"The fundamental idea is that by just listening to the human voice you can start predicting interest and engagement with about 75 to 80 percent accuracy," Madan said.
Cognitive psychologists are well aware of such valuable cues.
"I'd say that there are definitely individual linguistic markers that carry across a conversation," said Carnegie Mellon's MacWhinney.
"There are things that will come out very quickly. But how well machines are able to pick that up, I just don't know."
The MIT group put its machine to the test by trying to predict the outcomes of some 200 three-minute conversations. They paired off volunteers and randomly assigned them conversational topics.
Afterwards speakers were asked to rate their level of interest from one to ten, and the Jerk-O-Meter was able to anticipate their interest from 75 to 80 percent of the time.
Big Brother Isn't Listening
The machine is hardly one size fits all, however, and significant hurdles may remain. Simply put, not all of us speak or express emotions in the same way.
Dominic Massaro works extensively on speech recognition at the University of California at Santa Cruz.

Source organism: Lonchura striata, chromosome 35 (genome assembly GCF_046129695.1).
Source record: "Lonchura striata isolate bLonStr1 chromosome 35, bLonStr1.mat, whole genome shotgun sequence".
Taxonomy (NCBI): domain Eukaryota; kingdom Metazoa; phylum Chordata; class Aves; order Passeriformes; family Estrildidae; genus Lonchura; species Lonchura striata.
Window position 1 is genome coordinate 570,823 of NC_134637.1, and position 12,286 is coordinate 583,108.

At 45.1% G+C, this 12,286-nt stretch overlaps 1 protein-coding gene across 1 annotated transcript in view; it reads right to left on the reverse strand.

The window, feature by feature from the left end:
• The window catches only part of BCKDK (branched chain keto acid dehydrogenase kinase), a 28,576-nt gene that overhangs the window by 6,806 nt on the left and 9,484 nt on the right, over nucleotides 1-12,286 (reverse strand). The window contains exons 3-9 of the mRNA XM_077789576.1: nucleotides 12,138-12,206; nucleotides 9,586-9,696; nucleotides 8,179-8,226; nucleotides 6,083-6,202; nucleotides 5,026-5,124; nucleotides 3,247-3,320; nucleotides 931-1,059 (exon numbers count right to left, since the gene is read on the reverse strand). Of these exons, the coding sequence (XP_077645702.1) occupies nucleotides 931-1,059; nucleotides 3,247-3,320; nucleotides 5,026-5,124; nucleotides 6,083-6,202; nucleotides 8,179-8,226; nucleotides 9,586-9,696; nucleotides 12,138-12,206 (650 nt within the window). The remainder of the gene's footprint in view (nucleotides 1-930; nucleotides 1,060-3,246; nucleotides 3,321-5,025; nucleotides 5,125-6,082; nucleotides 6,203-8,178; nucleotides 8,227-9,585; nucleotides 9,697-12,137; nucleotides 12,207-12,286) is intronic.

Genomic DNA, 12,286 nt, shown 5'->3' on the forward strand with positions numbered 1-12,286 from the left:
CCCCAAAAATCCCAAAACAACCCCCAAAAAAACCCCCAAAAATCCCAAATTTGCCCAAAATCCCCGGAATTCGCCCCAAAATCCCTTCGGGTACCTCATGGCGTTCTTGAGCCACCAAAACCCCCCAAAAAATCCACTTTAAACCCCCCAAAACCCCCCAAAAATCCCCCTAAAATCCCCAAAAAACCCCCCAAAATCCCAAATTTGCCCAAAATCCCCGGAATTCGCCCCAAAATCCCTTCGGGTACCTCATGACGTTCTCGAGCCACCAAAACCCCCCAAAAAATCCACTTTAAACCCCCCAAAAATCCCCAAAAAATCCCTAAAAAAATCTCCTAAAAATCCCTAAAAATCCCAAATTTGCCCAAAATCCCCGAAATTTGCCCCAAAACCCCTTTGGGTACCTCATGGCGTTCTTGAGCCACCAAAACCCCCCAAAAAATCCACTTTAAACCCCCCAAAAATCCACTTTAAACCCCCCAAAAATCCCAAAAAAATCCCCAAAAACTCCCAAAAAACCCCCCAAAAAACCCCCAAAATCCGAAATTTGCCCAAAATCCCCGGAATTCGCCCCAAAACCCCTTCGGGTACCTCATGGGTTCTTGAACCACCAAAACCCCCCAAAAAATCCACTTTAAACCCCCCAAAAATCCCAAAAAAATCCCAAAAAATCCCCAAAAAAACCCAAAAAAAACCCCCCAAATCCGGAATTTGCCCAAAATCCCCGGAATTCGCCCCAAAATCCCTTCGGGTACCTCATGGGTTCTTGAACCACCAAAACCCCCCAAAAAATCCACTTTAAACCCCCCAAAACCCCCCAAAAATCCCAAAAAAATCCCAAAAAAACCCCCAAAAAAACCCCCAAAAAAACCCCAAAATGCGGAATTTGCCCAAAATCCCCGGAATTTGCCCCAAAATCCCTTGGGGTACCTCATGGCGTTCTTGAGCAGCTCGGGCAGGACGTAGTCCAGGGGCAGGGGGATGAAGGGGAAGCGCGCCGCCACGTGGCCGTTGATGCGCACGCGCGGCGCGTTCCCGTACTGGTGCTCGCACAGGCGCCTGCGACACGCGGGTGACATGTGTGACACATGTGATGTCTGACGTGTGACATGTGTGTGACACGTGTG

Massaro finds the Jerk-O-Meter intriguing but notes that the devil is in the details.
"It's a big challenge to recognize speech correctly, and recognizing emotion is also a challenge," he said. "To recognize the basic emotions like happiness, anger, fear, and disgust, the face is more informative than the voice. The voice by itself can be pretty ambiguous."
"We've done studies where we find cues in the voice, like the overall pitch and the amplitude, but they are not definite," Massaro added. "It's a challenge to recognize what emotion is for both humans and machines."
Future versions of the Jerk-O-Meter could become more effective if software allows the machine to learn more about the speaker through constant feedback. The device would then become more accurate with each conversation.
Habitual jerks and others need have no fear, Madan said. He stresses that the device is intended only for use by its owner and not as a means for rating unwitting speakers on the other end of the line.
But in the realm of self-improvement it could be a valuable tool.
"Lot of people have trouble getting feedback about themselves," Carnegie Mellon's MacWhinney said. "It's a resource problem. [Y]ou have to listen to another person and think of your responses, so it's rather difficult to monitor yourself."
MacWhinney also wonders if we'll like what the machine has to say.
"Seldom have we ever had computers making personality judgments about us," he said. "In some cases they do tell us, You made a mistake, and we're willing to accept that kind of feedback. But people may become a little miffed if it seems to become too invasive."
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